The Philosophy of Education

The Philosophy of Education

By Badar Mustafa

Man has been considered as a social animal from the beginning of human civilization. In order to groom this animal to be able to live in the society, education has been considered in the same way as much essential as the dire need of a peaceful society.

The word education takes our mind towards the formal schooling system which is the prevalent source of formal education system. Although if we look back into the history from Greeks till Middle Ages or the Muslim period, we would realize that individual mentoring has a major part in the education systems of that times.

Hence either through mentoring or through school system, new generations are enlightened as well as equipped with the most recent necessary knowledge and information. Before we proceed to the discussion of some important philosophies of education, we should first discuss an important question which can naturally arise here.

Why a philosophy is needed to design an education system? The answer to this question is very simple that philosophy is meant to find answers to questions. It gives you an insight and guidance towards the main goals and objectives. The main root cause upon which a society should lay down the foundation of the building of education includes each and every essential unit of education from curriculum to teaching methods. It is actually this hidden philosophy which has enabled civilizations to work for a common cause as one nation.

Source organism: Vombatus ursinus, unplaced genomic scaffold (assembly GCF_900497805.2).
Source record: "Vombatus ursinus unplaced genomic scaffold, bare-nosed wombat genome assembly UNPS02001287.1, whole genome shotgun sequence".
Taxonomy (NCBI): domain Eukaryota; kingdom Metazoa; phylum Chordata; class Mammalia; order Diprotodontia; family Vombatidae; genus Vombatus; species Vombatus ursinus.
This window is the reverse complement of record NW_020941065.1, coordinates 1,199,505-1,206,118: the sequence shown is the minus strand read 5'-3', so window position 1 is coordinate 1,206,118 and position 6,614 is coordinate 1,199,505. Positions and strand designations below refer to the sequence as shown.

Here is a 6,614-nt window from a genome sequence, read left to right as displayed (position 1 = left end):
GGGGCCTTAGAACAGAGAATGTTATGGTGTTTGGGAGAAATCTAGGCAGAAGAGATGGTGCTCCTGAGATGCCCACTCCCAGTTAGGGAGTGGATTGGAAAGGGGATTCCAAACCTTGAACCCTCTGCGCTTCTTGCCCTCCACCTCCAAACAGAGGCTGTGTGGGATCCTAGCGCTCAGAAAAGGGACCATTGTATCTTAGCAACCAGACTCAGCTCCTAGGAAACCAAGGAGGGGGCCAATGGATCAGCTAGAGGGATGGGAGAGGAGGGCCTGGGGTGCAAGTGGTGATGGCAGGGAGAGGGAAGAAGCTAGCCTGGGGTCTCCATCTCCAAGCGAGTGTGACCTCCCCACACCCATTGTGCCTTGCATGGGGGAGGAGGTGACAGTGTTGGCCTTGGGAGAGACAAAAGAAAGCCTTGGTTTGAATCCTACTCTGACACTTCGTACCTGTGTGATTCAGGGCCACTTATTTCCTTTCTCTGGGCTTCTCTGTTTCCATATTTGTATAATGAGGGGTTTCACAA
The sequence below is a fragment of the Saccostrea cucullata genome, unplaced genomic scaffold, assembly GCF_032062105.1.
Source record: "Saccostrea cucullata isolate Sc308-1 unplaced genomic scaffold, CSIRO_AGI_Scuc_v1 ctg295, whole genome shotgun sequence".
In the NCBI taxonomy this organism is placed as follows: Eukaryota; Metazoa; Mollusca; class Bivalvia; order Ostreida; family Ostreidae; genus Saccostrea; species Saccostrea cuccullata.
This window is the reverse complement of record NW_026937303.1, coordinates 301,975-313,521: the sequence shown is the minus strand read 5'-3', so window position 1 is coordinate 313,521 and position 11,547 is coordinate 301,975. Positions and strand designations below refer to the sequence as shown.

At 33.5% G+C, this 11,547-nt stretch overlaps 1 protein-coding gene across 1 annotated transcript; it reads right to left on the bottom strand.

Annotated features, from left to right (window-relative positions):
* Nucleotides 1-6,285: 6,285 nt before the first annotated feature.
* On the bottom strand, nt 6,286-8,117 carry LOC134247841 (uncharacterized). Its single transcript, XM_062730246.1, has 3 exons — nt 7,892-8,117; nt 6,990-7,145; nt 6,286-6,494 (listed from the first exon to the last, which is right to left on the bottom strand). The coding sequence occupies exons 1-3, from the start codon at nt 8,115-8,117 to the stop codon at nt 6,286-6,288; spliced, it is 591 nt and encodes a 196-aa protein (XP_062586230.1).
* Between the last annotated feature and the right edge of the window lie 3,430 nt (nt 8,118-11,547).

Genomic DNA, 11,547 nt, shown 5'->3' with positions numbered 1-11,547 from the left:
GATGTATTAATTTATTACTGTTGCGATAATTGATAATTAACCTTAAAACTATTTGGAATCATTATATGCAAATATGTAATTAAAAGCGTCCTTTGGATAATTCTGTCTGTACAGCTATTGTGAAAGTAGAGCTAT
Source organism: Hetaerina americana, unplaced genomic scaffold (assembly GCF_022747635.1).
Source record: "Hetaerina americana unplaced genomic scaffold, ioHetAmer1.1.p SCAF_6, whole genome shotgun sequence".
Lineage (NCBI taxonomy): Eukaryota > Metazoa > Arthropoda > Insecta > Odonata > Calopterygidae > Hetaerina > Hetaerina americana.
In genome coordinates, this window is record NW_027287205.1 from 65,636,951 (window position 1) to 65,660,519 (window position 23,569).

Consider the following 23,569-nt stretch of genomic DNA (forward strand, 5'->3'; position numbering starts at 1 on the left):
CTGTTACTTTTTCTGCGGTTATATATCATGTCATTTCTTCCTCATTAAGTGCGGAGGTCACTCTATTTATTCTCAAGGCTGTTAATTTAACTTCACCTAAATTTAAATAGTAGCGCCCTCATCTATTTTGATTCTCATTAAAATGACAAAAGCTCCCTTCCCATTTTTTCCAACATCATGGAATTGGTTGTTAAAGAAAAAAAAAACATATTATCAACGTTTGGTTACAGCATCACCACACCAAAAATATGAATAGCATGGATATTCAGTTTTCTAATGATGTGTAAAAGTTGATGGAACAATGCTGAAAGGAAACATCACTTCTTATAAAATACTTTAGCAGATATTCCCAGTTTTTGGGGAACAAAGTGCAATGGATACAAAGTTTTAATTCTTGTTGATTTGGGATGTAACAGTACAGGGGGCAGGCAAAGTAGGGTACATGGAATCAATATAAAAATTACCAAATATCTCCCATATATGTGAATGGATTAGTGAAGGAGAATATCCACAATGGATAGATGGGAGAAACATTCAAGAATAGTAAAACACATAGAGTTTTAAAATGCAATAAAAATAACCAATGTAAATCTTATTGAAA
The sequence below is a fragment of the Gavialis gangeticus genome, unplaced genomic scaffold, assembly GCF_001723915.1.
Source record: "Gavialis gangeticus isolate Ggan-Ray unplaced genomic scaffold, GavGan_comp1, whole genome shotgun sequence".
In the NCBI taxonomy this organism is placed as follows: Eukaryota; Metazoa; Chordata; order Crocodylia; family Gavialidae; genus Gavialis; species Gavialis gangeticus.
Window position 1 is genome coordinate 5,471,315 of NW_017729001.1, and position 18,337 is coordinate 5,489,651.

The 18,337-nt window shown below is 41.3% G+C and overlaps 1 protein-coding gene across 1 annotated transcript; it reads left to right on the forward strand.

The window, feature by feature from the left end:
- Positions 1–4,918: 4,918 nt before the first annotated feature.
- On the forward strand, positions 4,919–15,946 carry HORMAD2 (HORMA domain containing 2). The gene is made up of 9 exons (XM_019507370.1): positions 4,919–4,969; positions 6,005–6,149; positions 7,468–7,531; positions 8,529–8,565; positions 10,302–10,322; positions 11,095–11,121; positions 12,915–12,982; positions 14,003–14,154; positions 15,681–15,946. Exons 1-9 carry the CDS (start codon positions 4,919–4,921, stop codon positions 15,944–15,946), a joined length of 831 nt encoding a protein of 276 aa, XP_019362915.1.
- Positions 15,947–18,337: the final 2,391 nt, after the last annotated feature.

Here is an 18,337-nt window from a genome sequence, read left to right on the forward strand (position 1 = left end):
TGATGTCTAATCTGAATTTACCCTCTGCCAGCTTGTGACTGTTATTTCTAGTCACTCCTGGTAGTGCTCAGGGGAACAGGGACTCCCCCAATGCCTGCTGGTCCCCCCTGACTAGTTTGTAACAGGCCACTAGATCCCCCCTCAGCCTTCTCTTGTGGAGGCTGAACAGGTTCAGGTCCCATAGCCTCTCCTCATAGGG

There are many important factors which shape the philosophy of education. The most important factor behind any philosophy of education is the ideology of that nation which is following that philosophy. Such philosophies are also largely influenced by the cultural and religious values of the society. Moreover, there is also a part of demographics in this process. For example, if a nation is a neighbor of Byzantine Roman civilization, the philosophy of education there would be made keeping in front the challenges of dealing with the strong civilization of Romans.

The philosophy of Plato is considered as the most prominent philosophy or the only philosophy of education of the Classical ages (500-336 BC). Plato’s work gave rise to Idealism which believes in the duality of mind and body or the soul and the body. He believed that one should be educated in order to enlighten him with the reason or universal truth; and this pursuit of knowledge through teaching and mentoring was considered necessary because it was considered an important way to serve the society.

If we hand over this comparative study of philosophies of education to the students of philosophy and come directly to a simple conclusion that there has been a common goal or a hidden philosophy behind each and every system of education present in the past history till date. That goal is to provide competent and proficient individuals to the society.